A realtor once told me that in order to get a property in a buyer’s market one needed to have a jump on the competition. He suggested I visit the MLS site and set up a search that would send me weekly emails of new listings.
I did one better.
After entering my search criteria, I stalked the website twice a day for almost a year and a half. The Thursday afternoon that Silver Spring appeared on the MLS, I spotted it. Read the listing. Tried to read between the lines. I Googled it. I Binged it. I Yahoo-d it. I mapped it. I found every free snippet of information I could about the property, who lived there, what happened there. That evening after work, I drove up there. I drove past the place going south, I turned around and drove past going north. I took cell phone pictures, I took video.
By the time I got home that evening, I had polled my friends for a good realtor, called her and made an appointment to see the place on Saturday afternoon.
We met our realtor, Margie, for the first time in the parking lot beside the old barn and proceeded down the drive to the house. She is just the nicest person I have ever met. She oozes niceness. We were met by an elderly black Labrador retriever who insisted upon being petted by all three of us. He followed us to the porch where we discovered several Siamese cats holding court. When Margie knocked on the front door, there was no answer except the insane barking of a different big dog. The side door was locked; we peeked through the kitchen window and determined that no one was home. She tried the front door again, and discovered the door was unlocked.
What to do about the dog? There is not a dog on this Earth that doesn’t like my Bill, so I volunteered him as the “human sacrifice” and sent him in first. Of course, the dog LOVED him and… we were in.
The place was a big mess. We were prepared for the worst, but, wow. A really big mess. There was stuff everywhere, and the living room smelled like burnt newspaper, as apparently that was what was being used to fuel the wood stove. And there was another smell. We discovered dog poop and cat poop on the floors in every room. But we realized that the house has good bones and that stuff can be shoveled away.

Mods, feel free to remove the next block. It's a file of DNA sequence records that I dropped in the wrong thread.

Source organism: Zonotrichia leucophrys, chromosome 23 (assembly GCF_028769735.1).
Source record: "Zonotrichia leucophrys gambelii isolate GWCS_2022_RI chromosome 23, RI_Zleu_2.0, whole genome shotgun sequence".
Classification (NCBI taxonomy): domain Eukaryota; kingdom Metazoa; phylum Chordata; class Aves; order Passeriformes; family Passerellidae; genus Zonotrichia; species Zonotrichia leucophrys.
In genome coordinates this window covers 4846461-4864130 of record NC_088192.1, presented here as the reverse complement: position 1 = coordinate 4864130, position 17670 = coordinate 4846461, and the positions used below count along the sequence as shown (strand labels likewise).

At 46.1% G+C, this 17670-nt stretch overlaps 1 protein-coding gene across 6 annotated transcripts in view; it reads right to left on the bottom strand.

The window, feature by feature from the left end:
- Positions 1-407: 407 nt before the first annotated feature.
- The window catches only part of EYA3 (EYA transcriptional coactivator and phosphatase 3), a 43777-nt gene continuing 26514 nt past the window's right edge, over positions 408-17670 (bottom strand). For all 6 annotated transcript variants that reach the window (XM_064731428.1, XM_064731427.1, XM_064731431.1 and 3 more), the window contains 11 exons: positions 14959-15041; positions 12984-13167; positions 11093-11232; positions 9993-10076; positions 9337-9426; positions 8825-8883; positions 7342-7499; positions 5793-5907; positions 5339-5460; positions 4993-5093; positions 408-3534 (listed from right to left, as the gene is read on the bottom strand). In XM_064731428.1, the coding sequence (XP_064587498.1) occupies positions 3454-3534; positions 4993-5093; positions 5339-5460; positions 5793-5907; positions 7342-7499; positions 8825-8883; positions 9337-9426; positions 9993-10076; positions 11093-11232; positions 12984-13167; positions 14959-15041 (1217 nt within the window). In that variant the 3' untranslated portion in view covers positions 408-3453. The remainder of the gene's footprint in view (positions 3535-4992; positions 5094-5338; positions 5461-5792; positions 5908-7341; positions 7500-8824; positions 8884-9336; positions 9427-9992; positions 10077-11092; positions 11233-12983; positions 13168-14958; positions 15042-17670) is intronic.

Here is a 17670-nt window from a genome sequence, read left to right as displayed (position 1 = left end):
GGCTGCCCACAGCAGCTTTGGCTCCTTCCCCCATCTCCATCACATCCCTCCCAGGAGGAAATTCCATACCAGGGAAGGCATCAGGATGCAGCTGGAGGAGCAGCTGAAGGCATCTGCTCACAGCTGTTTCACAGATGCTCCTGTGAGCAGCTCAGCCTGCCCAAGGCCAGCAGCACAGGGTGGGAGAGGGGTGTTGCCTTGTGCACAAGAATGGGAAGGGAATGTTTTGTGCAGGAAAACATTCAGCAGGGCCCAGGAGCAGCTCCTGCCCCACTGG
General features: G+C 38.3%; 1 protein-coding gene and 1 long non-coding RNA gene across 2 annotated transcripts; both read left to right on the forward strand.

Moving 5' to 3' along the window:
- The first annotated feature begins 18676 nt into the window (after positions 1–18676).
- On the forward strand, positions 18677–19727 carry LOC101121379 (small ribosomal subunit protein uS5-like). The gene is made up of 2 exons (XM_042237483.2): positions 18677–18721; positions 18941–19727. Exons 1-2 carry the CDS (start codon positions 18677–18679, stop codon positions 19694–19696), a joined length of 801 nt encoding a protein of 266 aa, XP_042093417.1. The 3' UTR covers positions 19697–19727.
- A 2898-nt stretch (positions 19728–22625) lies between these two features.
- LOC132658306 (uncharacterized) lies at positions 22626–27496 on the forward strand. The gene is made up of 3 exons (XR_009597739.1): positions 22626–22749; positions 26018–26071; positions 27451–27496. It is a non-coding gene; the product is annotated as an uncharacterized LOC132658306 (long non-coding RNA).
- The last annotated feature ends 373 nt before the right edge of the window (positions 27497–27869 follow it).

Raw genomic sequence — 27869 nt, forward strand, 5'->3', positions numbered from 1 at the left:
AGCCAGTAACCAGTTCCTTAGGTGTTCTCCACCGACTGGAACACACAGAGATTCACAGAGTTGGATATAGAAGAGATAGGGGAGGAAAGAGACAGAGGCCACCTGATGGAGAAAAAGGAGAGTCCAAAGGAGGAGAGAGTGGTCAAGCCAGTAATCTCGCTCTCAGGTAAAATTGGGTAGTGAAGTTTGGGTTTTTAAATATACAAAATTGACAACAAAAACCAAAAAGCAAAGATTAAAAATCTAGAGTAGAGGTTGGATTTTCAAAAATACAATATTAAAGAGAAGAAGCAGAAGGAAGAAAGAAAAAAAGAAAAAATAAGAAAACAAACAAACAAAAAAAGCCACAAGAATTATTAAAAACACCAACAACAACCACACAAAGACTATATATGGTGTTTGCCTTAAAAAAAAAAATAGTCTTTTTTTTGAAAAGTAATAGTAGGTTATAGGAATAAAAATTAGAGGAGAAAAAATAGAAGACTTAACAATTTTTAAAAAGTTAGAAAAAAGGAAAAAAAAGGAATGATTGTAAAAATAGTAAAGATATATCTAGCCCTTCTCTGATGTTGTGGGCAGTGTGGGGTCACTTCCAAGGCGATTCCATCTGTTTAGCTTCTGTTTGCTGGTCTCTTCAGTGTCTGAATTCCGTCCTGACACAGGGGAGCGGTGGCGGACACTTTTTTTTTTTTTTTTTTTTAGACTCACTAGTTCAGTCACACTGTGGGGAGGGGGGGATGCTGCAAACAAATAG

After picking our way through the first floor we went upstairs to check the second floor. Not as terrible, although certainly icky (and poopy). Margie went ahead of us to open the door to the master bedroom when she blanched and turned, “Oh, My, God! There’s a body in there!”
We beat a hasty retreat.
It was a living person, just asleep. This is one of the difficulties you will face when dealing with a foreclosure. Margie called the listing realtor to make the appointment, but apparently he forgot… to tell the tenant. Foreclosure realtors forget to do a lot of stuff.
We made an appointment to go the following weekend, contractor Mat in tow, and try it again. We brought him along figuring it might be our only chance to get him in. Only this time we made sure the tenants knew we were coming. We did our “official” tour, got the ballpark estimate from Mat and added 50%, and decided it was a go. We wrote up a bid. Margie submitted it the next day.
We had stipulated in our bid that we would buy the house provided the bank got rid of the tenant. Lesson to be learned: The bank doesn’t care. All they want to do it sell the property. The stuff, the mess, the tenant – all the buyer’s problem. They. Don’t. Care.
So we submitted another bid, this time without making any demands, and I went on vacation to my sister’s house in North Carolina. I would like to tell you that the bank accepted our offer and now we are happily awaiting the closing date, but that’s not the case.
Tune in tomorrow for: The Wrinkle.